Latin American rights have been presold to Mexico’s Quality Films. In mid-April, Delphine Perrier’s Stonebrook Intl. picked up world rights, aiming to sell key territories at Cannes.
Padro plans to dub rather than subtitle the film and is upbeat about its international sales potential given the story, youth appeal and 3D look.
The tight six-week shoot began in May.
“It’s totally different with 3D,” Padro says. “It’s like adapting to a new calligraphy.”
Vizcaino and d.p. Sergio Lopez, who served as second unit director on Juan Antonio Bayona’s upcoming “Impossible,” aim to deliver glossy production values, notwithstanding the €5 million ($7.3 million) budget.
“Xperience 3D” has already generated Internet buzz on specialist sites.
“Internet, virtual communities, buddy networking and social media should be the backbone of the marketing campaign,” says Sony’s Losada.
“I can’t think of a better way to position the movie.”
— Martin Dale
“There Be Dragons”
Directed by Roland Joffe
Budgeted at $36 million and helmed by Brit Roland Joffe (“The Mission”), Spanish Civil War drama “There Be Dragons” stands out as a singular event in Spanish production, raising one key question: How did the producers raise the money?
Turning on a Christian subject — far from a stock concern in European cinema — “Dragons” boasts an atypical financing structure, marking a rare conjunction for continental Europe between the film and finance worlds.
A Spanish-U.S. co-production, “Dragons” is majority-financed by risk capital companies Mount Santa Fe Espana in Spain and, Stateside, Mount Santa Fe.
The investment funds raised 80% of the budget for “Dragons,” providing both with a Spanish Aie tax vehicle to attract foreign capital to a production with the allure of 18% breaks.
Functioning as two so-called feeder funds, the companies formed a master fund, bankrolling the film through the involvement of 100 investors in and outside Spain.
“The risk capital funds and the Aie are very attractive for investors,” says producer Ignacio Gomez-Sancha, CEO of Mount Santa Fe.
“Both parties, even though they are investing through different tax vehicles, are applicable for the same recoupment treatment,” adds producer and Mount Santa Fe Espana partner, Nacho Nunez.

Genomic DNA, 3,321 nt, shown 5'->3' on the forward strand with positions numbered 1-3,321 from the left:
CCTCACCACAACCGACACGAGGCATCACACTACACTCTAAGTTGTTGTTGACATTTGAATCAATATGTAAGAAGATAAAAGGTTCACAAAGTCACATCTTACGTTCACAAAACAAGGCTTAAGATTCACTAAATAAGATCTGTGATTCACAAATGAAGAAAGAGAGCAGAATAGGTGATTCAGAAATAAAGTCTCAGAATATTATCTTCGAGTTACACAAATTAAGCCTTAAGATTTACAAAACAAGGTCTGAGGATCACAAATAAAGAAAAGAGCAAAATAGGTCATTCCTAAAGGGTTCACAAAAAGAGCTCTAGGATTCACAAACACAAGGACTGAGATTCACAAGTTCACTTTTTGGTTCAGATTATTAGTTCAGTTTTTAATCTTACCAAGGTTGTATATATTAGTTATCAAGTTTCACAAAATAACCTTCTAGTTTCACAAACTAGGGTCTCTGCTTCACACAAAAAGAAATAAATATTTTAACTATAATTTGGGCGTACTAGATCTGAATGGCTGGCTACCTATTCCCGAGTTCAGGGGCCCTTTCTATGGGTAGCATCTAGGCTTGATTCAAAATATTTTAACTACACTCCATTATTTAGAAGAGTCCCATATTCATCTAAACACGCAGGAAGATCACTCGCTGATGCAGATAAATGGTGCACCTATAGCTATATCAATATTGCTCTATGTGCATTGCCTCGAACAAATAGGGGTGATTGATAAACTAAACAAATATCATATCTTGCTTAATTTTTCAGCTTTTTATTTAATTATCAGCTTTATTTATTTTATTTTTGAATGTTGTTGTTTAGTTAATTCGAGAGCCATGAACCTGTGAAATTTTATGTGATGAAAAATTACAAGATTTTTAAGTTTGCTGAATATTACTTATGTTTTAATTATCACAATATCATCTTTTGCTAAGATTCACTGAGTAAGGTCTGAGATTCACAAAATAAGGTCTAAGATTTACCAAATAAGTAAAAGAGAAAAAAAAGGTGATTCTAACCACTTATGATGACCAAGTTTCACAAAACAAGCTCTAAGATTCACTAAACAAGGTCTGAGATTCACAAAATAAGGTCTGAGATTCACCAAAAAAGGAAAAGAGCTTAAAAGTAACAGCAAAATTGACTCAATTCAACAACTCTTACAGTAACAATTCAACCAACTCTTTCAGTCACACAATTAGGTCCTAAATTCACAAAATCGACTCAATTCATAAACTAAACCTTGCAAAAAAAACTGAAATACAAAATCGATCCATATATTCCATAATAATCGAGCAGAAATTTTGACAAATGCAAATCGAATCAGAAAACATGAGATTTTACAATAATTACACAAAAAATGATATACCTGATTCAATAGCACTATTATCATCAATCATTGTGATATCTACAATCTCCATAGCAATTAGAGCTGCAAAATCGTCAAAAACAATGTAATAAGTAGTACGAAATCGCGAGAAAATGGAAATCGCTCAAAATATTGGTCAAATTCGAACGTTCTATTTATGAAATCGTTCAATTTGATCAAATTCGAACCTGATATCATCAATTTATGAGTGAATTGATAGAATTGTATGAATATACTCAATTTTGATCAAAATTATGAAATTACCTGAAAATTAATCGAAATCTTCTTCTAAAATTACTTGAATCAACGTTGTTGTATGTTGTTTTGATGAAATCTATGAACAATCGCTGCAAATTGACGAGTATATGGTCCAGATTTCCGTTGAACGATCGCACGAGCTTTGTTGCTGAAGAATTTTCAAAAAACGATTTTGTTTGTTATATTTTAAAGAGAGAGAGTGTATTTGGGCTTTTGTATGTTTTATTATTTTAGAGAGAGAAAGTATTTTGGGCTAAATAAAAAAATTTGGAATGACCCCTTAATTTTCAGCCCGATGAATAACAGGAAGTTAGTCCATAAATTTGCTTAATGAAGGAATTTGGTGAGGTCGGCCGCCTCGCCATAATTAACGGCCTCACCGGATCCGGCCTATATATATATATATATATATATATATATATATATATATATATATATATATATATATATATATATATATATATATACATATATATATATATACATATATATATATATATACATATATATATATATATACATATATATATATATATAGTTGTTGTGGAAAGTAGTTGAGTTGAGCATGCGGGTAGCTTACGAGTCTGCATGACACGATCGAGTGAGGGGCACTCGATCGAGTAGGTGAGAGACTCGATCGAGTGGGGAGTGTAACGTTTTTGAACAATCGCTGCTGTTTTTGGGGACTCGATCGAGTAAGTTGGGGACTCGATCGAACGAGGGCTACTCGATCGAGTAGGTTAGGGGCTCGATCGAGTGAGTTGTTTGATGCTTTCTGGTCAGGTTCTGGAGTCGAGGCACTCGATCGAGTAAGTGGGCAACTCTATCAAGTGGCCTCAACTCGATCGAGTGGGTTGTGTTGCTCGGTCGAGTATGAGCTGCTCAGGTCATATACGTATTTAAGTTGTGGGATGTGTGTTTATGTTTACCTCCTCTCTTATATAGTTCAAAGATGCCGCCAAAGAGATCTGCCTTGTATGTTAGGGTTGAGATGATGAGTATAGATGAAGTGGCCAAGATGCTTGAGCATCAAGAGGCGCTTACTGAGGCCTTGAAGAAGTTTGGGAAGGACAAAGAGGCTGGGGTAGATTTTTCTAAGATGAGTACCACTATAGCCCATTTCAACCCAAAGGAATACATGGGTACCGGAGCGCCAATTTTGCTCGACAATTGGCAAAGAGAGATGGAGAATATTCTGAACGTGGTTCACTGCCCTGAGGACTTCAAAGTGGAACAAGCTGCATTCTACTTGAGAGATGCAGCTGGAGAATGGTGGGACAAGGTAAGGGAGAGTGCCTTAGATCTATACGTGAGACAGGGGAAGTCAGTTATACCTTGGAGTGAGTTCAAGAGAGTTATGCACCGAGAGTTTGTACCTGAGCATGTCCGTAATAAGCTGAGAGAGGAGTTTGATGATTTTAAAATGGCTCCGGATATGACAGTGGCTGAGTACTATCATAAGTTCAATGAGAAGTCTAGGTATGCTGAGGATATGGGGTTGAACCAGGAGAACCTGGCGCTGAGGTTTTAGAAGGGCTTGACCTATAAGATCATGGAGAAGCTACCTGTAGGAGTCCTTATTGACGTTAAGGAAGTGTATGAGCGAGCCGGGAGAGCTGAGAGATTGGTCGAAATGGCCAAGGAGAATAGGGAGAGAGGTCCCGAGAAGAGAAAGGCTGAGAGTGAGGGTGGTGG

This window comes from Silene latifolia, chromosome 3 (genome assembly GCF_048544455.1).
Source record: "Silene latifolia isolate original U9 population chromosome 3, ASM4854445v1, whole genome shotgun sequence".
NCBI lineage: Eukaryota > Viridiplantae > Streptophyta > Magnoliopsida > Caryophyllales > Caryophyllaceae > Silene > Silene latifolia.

Antena 3 Films and Joffe co-produce. Spain’s ICAA will put up $1.4 million in subsidy coin.
Shot in Argentina and Spain, the film follows the lives of communist revolutionaries and a Catholic saint, Josemaria Escriva, founder of Opus Dei.
Also singular: the producers did not seek out Joffe — he came to them.
“We were interested that an agnostic, divorced, English director had a script about the Spanish Civil War and the founder of Opus Dei,” says Nunez. “When we learned it was Roland Joffe, we saw a lot of potential.”
Distributed by Aurum Prods., “Dragons” grossed $2.8 million in its first four weeks in Spain, and struck a clutch of international deals with high-caliber distributors, led by Samuel Goldwyn Films, Stateside.
Paul Lauer’s Santa Monica-based Motive Entertainment, which successfully promoted Mel Gibson’s “The Passion of the Christ,” has started a marketing campaign in the U.S. targeting religious and secular audiences for “Dragons.”
U.S.-based sales agent Bleiberg Entertainment handles international sales at Cannes where “Dragons” hopes to breathe fire into major European territory sales.— Anson Woodring
SPOTLIGHT: SPANISH CINEMA
Hits trump Spain’s pirates | Law forces rookie nets to pump coin into film | Almodovars rekindle Riviera relationship | Sales execs play up local pic strengths | Case studies | Battling the behemoth | Madrid’s mondo move | Talent on the verge | Choice on Croisette